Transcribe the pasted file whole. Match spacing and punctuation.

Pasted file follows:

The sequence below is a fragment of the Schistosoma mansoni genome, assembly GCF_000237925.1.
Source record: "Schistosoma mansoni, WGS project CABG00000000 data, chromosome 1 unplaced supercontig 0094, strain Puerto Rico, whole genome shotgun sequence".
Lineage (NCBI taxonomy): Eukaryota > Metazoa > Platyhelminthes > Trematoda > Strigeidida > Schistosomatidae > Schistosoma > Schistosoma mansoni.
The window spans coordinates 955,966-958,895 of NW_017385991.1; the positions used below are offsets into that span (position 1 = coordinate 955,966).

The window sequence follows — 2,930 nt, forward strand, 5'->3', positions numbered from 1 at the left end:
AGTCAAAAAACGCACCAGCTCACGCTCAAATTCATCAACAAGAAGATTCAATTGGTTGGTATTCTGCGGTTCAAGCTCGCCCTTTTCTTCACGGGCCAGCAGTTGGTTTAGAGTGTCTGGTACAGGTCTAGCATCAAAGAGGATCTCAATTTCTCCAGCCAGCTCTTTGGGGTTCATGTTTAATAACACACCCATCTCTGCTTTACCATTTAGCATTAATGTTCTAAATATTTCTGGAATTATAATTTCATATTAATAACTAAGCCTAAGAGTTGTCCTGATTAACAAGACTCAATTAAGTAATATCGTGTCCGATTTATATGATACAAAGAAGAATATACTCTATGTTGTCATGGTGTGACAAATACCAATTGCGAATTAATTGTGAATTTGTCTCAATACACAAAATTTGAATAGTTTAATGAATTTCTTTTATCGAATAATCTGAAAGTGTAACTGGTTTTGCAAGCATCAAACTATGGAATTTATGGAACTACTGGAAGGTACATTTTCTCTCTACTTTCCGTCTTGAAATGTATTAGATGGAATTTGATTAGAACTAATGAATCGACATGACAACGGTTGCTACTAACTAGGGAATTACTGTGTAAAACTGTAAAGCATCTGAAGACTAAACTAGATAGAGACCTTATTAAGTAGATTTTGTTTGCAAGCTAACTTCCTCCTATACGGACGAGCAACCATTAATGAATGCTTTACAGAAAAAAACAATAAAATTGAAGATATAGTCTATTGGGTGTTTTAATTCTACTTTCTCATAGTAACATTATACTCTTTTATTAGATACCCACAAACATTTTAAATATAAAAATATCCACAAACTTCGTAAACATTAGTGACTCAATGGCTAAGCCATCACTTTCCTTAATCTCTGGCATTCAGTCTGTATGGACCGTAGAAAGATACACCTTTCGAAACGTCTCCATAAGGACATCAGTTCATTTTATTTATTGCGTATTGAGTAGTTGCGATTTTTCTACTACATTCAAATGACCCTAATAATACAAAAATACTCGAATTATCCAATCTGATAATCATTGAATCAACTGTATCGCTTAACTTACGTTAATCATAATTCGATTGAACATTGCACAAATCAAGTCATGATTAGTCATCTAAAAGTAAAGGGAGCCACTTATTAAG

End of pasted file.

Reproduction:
The sequence below is a fragment of the Schistosoma mansoni genome, assembly GCF_000237925.1.
Source record: "Schistosoma mansoni, WGS project CABG00000000 data, chromosome 1 unplaced supercontig 0094, strain Puerto Rico, whole genome shotgun sequence".
Lineage (NCBI taxonomy): Eukaryota > Metazoa > Platyhelminthes > Trematoda > Strigeidida > Schistosomatidae > Schistosoma > Schistosoma mansoni.
The window spans coordinates 955,966-958,895 of NW_017385991.1; the positions used below are offsets into that span (position 1 = coordinate 955,966).

The window sequence follows — 2,930 nt, forward strand, 5'->3', positions numbered from 1 at the left end:
AGTCAAAAAACGCACCAGCTCACGCTCAAATTCATCAACAAGAAGATTCAATTGGTTGGTATTCTGCGGTTCAAGCTCGCCCTTTTCTTCACGGGCCAGCAGTTGGTTTAGAGTGTCTGGTACAGGTCTAGCATCAAAGAGGATCTCAATTTCTCCAGCCAGCTCTTTGGGGTTCATGTTTAATAACACACCCATCTCTGCTTTACCATTTAGCATTAATGTTCTAAATATTTCTGGAATTATAATTTCATATTAATAACTAAGCCTAAGAGTTGTCCTGATTAACAAGACTCAATTAAGTAATATCGTGTCCGATTTATATGATACAAAGAAGAATATACTCTATGTTGTCATGGTGTGACAAATACCAATTGCGAATTAATTGTGAATTTGTCTCAATACACAAAATTTGAATAGTTTAATGAATTTCTTTTATCGAATAATCTGAAAGTGTAACTGGTTTTGCAAGCATCAAACTATGGAATTTATGGAACTACTGGAAGGTACATTTTCTCTCTACTTTCCGTCTTGAAATGTATTAGATGGAATTTGATTAGAACTAATGAATCGACATGACAACGGTTGCTACTAACTAGGGAATTACTGTGTAAAACTGTAAAGCATCTGAAGACTAAACTAGATAGAGACCTTATTAAGTAGATTTTGTTTGCAAGCTAACTTCCTCCTATACGGACGAGCAACCATTAATGAATGCTTTACAGAAAAAAACAATAAAATTGAAGATATAGTCTATTGGGTGTTTTAATTCTACTTTCTCATAGTAACATTATACTCTTTTATTAGATACCCACAAACATTTTAAATATAAAAATATCCACAAACTTCGTAAACATTAGTGACTCAATGGCTAAGCCATCACTTTCCTTAATCTCTGGCATTCAGTCTGTATGGACCGTAGAAAGATACACCTTTCGAAACGTCTCCATAAGGACATCAGTTCATTTTATTTATTGCGTATTGAGTAGTTGCGATTTTTCTACTACATTCAAATGACCCTAATAATACAAAAATACTCGAATTATCCAATCTGATAATCATTGAATCAACTGTATCGCTTAACTTACGTTAATCATAATTCGATTGAACATTGCACAAATCAAGTCATGATTAGTCATCTAAAAGTAAAGGGAGCCACTTATTAAG